The Great Black Swan Debate
By edhat staff
Animal activists and rescue groups have been debating the recent rescue of five black swans in Santa Barbara's Harbor in recent weeks.
At the beginning of the month, residents and visitors alike began marveling and snapping photos of the black swans that are rarely seen outside captivity in Southern California.
The swans were reportedly removed by a local animal rescue group and there appear to be some arguments over whether they should have been displaced at all.
An article published by the Montecito Journal and written by Gretchen Lieff (writer and Santa Barbara Wildlife Care Network board member) and Nick Masuda, states the Animal Rescue Team led by Julia Di Sieno captured the five black swans.
"The scene was a chaotic one, as conflicting instructions led to some demanding that the black swans be left alone, while Di Sieno and her group believed the rescue effort was necessary due to the Harbor water containing materials potentially harmful to the herd," the article reads.
Tony Masiel, President of the Santa Ynez Valley-based Animal Rescue Team, penned a letter to several local media outlets taking aim at Lieff alleging she engaged in "deplorable and disruptive behavior" during the rescue.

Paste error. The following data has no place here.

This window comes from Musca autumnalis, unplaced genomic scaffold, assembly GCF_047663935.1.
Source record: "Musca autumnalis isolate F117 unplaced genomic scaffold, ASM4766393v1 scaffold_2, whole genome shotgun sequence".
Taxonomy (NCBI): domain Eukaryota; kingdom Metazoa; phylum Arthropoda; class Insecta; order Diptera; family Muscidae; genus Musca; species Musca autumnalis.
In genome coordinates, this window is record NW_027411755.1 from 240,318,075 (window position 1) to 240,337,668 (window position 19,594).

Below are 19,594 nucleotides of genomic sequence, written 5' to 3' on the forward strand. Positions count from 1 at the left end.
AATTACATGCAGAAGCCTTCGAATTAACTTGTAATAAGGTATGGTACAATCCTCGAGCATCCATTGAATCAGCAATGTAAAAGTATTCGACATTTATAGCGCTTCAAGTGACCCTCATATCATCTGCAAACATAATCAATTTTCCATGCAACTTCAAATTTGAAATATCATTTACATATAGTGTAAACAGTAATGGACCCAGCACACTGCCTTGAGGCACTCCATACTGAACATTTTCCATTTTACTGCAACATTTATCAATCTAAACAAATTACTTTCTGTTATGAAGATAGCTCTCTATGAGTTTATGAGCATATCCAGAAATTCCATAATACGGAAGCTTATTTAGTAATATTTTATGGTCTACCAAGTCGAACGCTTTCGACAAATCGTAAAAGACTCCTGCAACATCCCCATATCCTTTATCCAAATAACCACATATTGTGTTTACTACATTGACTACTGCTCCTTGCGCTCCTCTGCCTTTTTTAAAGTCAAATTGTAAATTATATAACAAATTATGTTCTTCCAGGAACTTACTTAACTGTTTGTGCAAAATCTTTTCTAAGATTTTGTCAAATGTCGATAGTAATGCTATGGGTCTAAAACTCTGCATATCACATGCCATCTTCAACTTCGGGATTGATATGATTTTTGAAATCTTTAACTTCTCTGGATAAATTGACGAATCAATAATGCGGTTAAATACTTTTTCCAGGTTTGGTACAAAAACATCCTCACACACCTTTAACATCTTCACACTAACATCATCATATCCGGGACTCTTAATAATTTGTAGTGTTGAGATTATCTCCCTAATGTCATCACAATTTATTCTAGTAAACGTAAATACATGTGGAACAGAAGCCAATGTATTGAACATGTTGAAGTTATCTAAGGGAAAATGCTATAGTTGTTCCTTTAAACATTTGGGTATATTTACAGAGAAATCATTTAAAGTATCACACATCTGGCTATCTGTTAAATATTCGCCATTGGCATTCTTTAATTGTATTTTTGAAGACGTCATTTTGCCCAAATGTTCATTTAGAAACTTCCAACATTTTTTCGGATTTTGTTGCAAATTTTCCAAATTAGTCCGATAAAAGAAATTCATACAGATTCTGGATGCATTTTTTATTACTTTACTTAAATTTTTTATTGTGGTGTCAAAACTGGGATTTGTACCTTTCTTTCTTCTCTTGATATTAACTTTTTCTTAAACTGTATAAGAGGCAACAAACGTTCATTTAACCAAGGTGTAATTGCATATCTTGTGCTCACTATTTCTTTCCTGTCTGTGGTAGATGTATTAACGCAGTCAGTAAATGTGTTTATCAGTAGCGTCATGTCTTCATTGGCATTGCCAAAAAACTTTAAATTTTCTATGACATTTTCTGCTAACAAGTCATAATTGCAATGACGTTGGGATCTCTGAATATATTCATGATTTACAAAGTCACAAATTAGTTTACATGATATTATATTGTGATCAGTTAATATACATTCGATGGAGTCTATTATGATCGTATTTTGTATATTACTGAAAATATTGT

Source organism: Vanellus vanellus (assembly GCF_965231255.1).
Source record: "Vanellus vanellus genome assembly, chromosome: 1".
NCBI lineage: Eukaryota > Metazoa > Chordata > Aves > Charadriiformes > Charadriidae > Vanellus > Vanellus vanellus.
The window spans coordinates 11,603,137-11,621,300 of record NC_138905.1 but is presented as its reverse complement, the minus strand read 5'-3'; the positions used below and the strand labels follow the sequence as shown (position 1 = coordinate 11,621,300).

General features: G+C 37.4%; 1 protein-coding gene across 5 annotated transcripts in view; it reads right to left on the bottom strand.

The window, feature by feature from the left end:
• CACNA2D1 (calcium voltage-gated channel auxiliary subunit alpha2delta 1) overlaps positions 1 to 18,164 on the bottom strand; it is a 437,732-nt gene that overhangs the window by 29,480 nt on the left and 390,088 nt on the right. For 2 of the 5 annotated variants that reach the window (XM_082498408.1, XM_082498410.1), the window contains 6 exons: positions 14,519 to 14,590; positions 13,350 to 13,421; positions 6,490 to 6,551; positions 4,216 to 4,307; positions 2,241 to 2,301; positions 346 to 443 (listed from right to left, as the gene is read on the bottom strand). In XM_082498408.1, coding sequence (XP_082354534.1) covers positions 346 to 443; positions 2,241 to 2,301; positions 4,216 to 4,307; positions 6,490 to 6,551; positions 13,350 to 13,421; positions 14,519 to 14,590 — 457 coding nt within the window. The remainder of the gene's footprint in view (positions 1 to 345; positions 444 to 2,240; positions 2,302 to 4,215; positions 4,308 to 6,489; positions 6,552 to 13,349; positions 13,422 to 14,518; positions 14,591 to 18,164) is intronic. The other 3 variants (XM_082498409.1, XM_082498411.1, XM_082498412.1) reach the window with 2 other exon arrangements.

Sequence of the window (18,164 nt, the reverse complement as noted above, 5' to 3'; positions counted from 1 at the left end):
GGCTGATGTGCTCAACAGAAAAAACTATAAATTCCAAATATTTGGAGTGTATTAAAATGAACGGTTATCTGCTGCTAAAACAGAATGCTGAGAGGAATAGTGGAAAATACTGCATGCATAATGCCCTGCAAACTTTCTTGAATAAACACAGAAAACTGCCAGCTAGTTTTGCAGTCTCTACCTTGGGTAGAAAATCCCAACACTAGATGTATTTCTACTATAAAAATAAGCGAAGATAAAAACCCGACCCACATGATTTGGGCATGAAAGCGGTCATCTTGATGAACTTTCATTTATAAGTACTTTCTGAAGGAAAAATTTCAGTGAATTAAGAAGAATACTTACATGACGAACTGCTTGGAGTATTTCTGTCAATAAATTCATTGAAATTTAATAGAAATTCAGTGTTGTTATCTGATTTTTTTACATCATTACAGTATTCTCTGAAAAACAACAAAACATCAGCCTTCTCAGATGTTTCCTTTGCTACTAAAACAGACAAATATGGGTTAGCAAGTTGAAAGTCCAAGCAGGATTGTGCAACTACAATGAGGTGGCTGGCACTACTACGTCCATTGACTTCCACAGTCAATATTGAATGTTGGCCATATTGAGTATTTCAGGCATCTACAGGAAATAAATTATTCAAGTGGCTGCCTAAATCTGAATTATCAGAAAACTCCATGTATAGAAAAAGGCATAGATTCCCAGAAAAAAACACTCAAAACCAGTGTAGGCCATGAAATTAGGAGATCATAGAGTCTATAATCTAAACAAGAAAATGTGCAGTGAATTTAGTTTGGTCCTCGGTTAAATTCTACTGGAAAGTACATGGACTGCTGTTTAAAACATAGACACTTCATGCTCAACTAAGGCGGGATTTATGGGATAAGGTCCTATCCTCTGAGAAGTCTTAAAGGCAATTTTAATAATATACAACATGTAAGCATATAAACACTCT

He claimed the Santa Barbara Wildlife Care Network (SBWCN) knew about the swans and failed to act and save the birds from what he deemed as an unsafe environment. He stated the Animal Rescue Team was able to rescue the swans, and "after a thorough assessment by a veterinarian" were relocated to a safe refuge at an undisclosed location.
"This was accomplished despite Gretchen's disruption, and another SBWCN volunteer verbally assaulting ART during the rescue, even attempting to hinder the rescue effort by throwing stones at the swans to shoo them away," wrote Masiel.
Shortly after his email, SBWCN responded with its own statement on the swan events. The nonprofit claims since receiving reports of the swan's location, multiple staff members and volunteers to the harbor to actively monitor them. Their staff did not witness signs of distress or danger and received multiple reports of the swans flying, according to the statement.
"Since the day the swans arrived, SBWCN staff was actively communicating with the applicable federal and state agencies to determine the best course of action. SBWCN had a plan in place to safely retrieve the swans if and when it was determined they were in danger. The team was awaiting advice from an additional expert with U.S. Fish and Wildlife Service during the time Animal Rescue Team (ART) was capturing the swans on Tuesday, May 4," the statement reads.
Once captured, the swans were reportedly transported to SBWCN to be examined by veterinarian Dr. Avery Berkowitz. After a full exam, it was determined the swans were in good general health and ART transported them to a private home whose residents prefer to remain anonymous.
"Santa Barbara Wildlife Care Network’s primary concern was the health and safety of the swans, and staff worked with ART throughout this process to ensure the best outcome for these animals," the statement reads.
Whether the swans should have been rescued or should have been left alone appears to be up for debate.
May 3, 2021: Black Swans in the Santa Barbara Harbor